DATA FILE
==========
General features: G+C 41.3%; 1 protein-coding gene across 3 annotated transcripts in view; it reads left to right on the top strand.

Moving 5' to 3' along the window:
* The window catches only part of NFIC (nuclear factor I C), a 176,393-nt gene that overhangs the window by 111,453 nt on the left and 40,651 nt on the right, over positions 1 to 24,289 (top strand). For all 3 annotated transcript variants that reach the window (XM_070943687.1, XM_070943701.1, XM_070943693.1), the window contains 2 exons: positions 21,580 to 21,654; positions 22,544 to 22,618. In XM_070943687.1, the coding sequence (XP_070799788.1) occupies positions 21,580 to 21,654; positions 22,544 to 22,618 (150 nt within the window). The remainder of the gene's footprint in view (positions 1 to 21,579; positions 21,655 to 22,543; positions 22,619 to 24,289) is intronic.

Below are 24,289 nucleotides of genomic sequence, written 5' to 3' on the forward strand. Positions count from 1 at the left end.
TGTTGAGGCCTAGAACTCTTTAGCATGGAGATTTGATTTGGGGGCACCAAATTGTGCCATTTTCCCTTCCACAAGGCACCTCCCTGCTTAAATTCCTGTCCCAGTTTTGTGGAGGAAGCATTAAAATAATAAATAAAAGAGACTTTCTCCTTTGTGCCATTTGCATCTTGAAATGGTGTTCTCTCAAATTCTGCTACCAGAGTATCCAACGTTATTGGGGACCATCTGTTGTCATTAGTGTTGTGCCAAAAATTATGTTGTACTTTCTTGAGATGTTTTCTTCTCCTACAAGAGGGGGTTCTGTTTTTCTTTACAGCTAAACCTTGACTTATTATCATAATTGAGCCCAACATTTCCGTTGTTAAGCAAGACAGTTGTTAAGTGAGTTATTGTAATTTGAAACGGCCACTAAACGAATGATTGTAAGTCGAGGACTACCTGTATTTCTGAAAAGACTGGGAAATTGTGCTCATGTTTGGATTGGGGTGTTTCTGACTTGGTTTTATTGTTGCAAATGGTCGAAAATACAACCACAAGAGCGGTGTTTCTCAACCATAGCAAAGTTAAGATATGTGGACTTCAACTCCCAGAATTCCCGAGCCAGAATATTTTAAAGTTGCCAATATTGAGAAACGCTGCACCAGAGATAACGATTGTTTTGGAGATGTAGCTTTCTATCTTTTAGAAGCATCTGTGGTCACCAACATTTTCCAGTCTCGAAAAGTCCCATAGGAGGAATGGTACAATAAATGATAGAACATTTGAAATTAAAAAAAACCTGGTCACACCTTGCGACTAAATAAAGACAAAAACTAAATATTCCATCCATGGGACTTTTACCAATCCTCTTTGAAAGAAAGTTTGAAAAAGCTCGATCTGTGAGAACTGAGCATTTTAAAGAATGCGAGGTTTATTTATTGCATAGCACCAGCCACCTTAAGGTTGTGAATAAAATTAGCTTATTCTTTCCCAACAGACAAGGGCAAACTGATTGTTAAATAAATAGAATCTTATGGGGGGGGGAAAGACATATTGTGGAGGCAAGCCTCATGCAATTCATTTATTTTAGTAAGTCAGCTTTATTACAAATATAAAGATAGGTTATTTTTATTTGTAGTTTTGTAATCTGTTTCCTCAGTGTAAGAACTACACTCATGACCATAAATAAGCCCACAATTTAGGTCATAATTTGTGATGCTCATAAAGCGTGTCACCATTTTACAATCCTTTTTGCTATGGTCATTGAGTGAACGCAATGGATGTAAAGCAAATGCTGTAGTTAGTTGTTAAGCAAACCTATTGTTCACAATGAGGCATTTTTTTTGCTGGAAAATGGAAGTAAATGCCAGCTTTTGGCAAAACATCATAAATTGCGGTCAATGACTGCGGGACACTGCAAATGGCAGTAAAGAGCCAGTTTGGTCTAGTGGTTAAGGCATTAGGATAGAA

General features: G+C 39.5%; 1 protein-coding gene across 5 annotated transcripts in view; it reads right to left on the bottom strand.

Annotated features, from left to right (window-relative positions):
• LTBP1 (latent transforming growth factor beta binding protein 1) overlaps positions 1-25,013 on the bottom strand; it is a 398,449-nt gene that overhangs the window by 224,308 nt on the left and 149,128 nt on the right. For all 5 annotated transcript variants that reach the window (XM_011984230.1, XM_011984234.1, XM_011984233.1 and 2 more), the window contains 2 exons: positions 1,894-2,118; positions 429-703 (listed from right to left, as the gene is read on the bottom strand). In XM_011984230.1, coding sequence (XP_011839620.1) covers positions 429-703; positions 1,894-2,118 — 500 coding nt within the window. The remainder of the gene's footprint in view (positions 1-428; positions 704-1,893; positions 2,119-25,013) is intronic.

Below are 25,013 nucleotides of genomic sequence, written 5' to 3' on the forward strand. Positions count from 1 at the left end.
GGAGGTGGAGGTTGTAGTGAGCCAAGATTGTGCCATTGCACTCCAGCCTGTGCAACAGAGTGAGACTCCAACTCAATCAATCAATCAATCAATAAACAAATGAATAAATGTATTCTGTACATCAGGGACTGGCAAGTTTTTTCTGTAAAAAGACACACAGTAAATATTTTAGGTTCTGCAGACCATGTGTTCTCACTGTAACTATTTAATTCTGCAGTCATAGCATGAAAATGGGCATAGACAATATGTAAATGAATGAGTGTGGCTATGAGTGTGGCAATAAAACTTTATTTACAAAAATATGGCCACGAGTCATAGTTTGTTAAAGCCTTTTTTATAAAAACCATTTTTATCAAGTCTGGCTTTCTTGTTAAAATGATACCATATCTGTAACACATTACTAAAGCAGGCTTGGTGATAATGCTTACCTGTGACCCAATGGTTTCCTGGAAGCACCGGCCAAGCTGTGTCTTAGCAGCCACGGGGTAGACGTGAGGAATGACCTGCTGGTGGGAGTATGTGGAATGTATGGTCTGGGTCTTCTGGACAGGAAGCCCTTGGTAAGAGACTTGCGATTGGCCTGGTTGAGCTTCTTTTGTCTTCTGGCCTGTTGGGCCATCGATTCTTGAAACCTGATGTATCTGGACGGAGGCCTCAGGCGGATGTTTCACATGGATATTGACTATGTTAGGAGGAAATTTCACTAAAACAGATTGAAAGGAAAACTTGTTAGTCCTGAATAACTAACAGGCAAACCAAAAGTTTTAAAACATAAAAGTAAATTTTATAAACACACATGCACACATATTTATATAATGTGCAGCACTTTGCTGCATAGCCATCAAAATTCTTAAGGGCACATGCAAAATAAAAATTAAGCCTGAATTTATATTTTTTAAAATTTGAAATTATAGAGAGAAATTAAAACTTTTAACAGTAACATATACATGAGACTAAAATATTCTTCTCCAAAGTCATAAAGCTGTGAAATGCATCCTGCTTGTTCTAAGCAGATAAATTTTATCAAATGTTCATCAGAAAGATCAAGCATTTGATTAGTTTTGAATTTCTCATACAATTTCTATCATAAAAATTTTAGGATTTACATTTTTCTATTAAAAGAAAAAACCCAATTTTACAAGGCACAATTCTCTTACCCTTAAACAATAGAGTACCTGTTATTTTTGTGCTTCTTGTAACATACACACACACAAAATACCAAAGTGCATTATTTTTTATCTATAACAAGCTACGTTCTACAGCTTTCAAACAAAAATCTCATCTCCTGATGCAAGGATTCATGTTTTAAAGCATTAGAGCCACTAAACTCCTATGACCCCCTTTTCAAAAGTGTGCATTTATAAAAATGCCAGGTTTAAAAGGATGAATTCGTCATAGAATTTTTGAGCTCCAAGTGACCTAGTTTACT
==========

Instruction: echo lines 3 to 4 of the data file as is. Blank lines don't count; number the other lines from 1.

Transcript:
* The window catches only part of NFIC (nuclear factor I C), a 176,393-nt gene that overhangs the window by 111,453 nt on the left and 40,651 nt on the right, over positions 1 to 24,289 (top strand). For all 3 annotated transcript variants that reach the window (XM_070943687.1, XM_070943701.1, XM_070943693.1), the window contains 2 exons: positions 21,580 to 21,654; positions 22,544 to 22,618. In XM_070943687.1, the coding sequence (XP_070799788.1) occupies positions 21,580 to 21,654; positions 22,544 to 22,618 (150 nt within the window). The remainder of the gene's footprint in view (positions 1 to 21,579; positions 21,655 to 22,543; positions 22,619 to 24,289) is intronic.

Below are 24,289 nucleotides of genomic sequence, written 5' to 3' on the forward strand. Positions count from 1 at the left end.